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Anti-interventionism in the United States (1938-1941)

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  1. Introduction
    1. Definitions
    2. What is Subway concept?
    3. Why is it called Subway?
    4. Why the name was not translated to French
    5. Slogan
  2. Subway's adaptation to French culture and gastronomy
  3. Conclusion

The anti-interventionism stance is defined as the attitude of the United States, which forbids them from intervening in international affairs ("no entanglement") and forming alliances. The origins of this theory date back to the farewell address of George Washington (September 19, 1796), in which he emphasized the divergence of interests and destiny in Europe and the United States and advised citizens not to enter into alliances with European powers. The Monroe Doctrine, the rejection of the Versailles Treaty by the U.S. Senate (1920), or the laws of neutrality (1935-1937) were the most frequently cited manifestations of this isolationism.

In 1938, anti-interventionism was the watchword of American diplomacy. In the context of increasingly violent tensions in Europe, the United States continued to assert its desire to remain neutral, without any conflict, refusing to take responsibility for maintaining peace on the European continent. This policy, which was deliberately isolationist, is explained by several factors. Firstly, the American public, marked by the aftermath of World War I and hit hard by the economic crisis, maintained logic of national decline and disinterest in the outside world.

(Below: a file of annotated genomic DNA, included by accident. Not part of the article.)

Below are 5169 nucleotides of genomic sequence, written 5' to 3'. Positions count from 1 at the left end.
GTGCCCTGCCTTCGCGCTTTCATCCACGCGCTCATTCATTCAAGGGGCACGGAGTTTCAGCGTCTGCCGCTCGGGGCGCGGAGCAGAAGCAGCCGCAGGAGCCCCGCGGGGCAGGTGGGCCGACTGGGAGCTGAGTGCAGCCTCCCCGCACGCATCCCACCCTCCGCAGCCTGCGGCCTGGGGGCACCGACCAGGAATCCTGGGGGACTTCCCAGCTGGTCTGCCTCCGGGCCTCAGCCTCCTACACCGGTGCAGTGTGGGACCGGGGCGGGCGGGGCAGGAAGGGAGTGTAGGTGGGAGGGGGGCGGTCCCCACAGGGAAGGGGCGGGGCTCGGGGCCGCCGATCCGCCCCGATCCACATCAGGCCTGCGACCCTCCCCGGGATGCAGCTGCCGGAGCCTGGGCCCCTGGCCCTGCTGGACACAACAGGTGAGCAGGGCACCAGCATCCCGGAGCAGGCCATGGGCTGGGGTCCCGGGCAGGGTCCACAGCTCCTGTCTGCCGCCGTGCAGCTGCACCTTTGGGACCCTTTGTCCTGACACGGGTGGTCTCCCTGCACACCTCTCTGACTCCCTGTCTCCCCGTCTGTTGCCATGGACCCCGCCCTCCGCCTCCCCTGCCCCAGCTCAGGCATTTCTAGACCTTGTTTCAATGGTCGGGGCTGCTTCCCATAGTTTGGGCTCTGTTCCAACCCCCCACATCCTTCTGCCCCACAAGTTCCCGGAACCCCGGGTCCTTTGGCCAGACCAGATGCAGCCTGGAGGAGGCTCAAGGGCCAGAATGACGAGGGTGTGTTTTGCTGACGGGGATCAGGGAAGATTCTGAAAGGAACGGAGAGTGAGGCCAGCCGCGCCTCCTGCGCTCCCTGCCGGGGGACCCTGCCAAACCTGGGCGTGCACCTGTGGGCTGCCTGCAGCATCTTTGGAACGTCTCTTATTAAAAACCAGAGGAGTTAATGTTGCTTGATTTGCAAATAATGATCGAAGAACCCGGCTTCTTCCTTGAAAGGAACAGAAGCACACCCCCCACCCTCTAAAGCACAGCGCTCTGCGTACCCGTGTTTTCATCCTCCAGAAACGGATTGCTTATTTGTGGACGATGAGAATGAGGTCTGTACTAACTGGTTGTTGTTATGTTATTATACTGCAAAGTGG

Isolationism was also very rooted in Congress which was exerting pressure to prevent the nation from going against the neutralist position. Added to this are various lobbies, such as America First Committee, which acted to preserve peace, values and American interests. Thus, Roosevelt was forced to take into account the strength of isolationism and its context within his country, and was very hesitant about what steps to take vis-à-vis the outside world.

Nevertheless, the spectacular defeat of France in June 1940 represented a real turning point, since it weakened the "myth" of isolationism. Indeed, feeling increasingly threatened, the American public, influenced by many groups in favor of entering the war, realized that action was imminent and inevitable to counter Nazism.

Consequently, American policy was evolving, since the U.S. officially lent a hand to Great Britain. They reviewed the law of neutrality, and were rearming and conducting a "sort of war", i.e., a policy of active material support without direct involvement in the war, which lasted until December 7, 1941, the date on which the U.S. abandoned anti-interventionism to engage fully, in spite of themselves, in the Second World War.

The public had little interest in foreign policy issues. Newspapers like the Chicago Tribune, champion of isolationism, or the media group Hearst corresponded to the major trends of public opinion. What worried Americans was the internal situation of the country, the crises related to unemployment, poverty, fear of tomorrow. The issues raised by the attitude of Germany and Japan seemed far away. It appeared neither necessary nor desirable to worry about.

The strength of isolationist sentiment coincided with a marked disinterest in foreign policy issues. The desire to see the government tackle the economic problems primarily led many Americans to ignore the dangers of the world and reduce contact with the outside world.

Tags: Great Depression, America's isolationist policy, Second World War

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